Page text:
Our society’s emphasis on drug-law enforcement and the stigmatization and punishment of people who use drugs is driven in significant part by the impact of political rhetoric on law enforcement, as I have previously written for Filter.
But the relationship between policing and politics is a vicious circle. Law enforcement professionals have failed to recognize how their support of drug criminalization for purely ideological reasons encourages politicians to cling to an approach to a public health issue with no foundation in science.
Worse, law enforcement has ignored the impact of the drug war’s in-built racism on communities of color. The resulting poisoning of police-community relations polarizes views in line with our national politics—with calls for police abolition on the one hand and police identity politics, attacking any attempts at reform, on the other.
Many recent events offer little cause for hope. There was nothing surprising about Attorney General Barr’s December 3 statement to a law enforcement audience that “if communities do not show more respect to law enforcement officers, they may lose police protection.”
His words were grounded in the historical demonization of communities of color by politicians, police and the media to shift public opinion to the right. Barr follows Nixon and many other state actors who have constructed emotional arguments to create a politically useful fear of crime and lawlessness in our society.
This represented a concerted police union effort to undermine the significant criminal justice reforms made by a new wave of elected district attorneys.
Days later, police union rhetoric reared its head when President Trump met with Philadelphia Fraternal Order of Police (FOP) President John McNesby—a man who once called Black Lives Matter activists “a pack of wild animals.”
This meeting, which involved the presidents of multiple FOP chapters, represented a concerted FOP effort to undermine the significant criminal justice reforms made by a new wave of elected district attorneys in the last several years, and the latest salvo by police unions against “progressive” DAs and reform activists.
“DAs … are single-handedly ruining cities, major cities. Philadelphia obviously is number one,” said McNesby, singling out reform-minded DA Larry Krasner.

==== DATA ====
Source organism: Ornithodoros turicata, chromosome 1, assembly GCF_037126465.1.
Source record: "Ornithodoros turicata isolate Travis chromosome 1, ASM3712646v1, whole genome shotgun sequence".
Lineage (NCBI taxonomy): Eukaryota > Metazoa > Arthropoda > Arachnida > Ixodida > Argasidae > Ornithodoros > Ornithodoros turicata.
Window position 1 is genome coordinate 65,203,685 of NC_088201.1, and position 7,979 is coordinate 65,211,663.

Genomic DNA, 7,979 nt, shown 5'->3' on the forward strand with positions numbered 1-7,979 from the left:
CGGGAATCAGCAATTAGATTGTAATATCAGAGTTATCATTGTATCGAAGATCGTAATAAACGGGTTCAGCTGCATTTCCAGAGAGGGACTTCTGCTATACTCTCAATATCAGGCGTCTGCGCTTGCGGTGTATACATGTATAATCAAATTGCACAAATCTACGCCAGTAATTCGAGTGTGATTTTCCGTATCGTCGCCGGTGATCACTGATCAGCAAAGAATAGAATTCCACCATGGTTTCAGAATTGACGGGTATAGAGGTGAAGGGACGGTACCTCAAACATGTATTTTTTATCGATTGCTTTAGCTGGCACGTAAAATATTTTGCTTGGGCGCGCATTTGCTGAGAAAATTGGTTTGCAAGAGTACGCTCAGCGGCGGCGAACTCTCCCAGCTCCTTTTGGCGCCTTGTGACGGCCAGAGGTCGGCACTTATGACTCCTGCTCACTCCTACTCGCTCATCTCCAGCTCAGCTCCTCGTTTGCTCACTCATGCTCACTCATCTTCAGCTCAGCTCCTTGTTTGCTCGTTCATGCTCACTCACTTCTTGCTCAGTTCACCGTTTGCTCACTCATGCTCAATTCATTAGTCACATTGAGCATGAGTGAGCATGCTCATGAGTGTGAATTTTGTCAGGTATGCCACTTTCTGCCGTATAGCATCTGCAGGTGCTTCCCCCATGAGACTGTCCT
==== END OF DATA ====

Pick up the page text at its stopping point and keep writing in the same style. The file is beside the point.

Deadly Costs, Hopeful Signs
But if communities are being “ruined,” what’s really responsible?
One new study emphasizes how racism, linked with prohibition and lack of economic opportunity, has contributed to violence in the Puerto Rican community in Kensington, Philadelphia. Racism has been entrenched in drug enforcement since prohibition began, as a recent Statesman Journal report on disparities in crack and heroin policing and sentencing aptly illustrated. And my colleague Neil Woods has written for Filter (with J.S. Rafaeli) about how prohibition produces violence.
The view of drug use as a moral failing has long pervaded and steered the criminal justice system, ensuring harsh punishments for individuals and communities. The emphasis on using the criminal justice system to “treat” a public health issue additionally diverts critical funding needed for evidence-based substance use disorder interventions.
The intended deterrence of drug use through swift, severe and certain punishment has resulted in damage to public health, and the continuation of policing strategies that reinforce structural racism. It has undermined American civil liberties, together with the very legitimacy of law enforcement and the criminal justice system and their relationships with the communities they are meant to serve.
Our drug policy contributes to racism, violence, human rights abuses, addiction, disease and death.
In return, these policies do virtually nothing to prevent drugs from entering the US (many, in any case, originate here), nor to mitigate problematic drug use and related harms. Rather, they produce harms.
As organizations like the Law Enforcement Action Partnership (for which I am the board chair) have long stated, our drug policy contributes to racism, violence, human rights abuses, addiction, disease and death.
The US public increasingly knows this. Even years ago, polls by Pew and Rasmussen showed declining public support for our drug policies and widespread belief that the drug war is a failure. Yet majority opinion holds depressingly little sway over criminal justice professionals’ prevailing belief that drug use is a morally flawed choice.
At the same time, for all the obstacles and reactionary elements that remain, there has been a tremendous shift among many criminal justice professionals in the last decade in recognizing that criminalization has not solved America’s drug-related problems.
Just 10 years ago, this would have been unthinkable.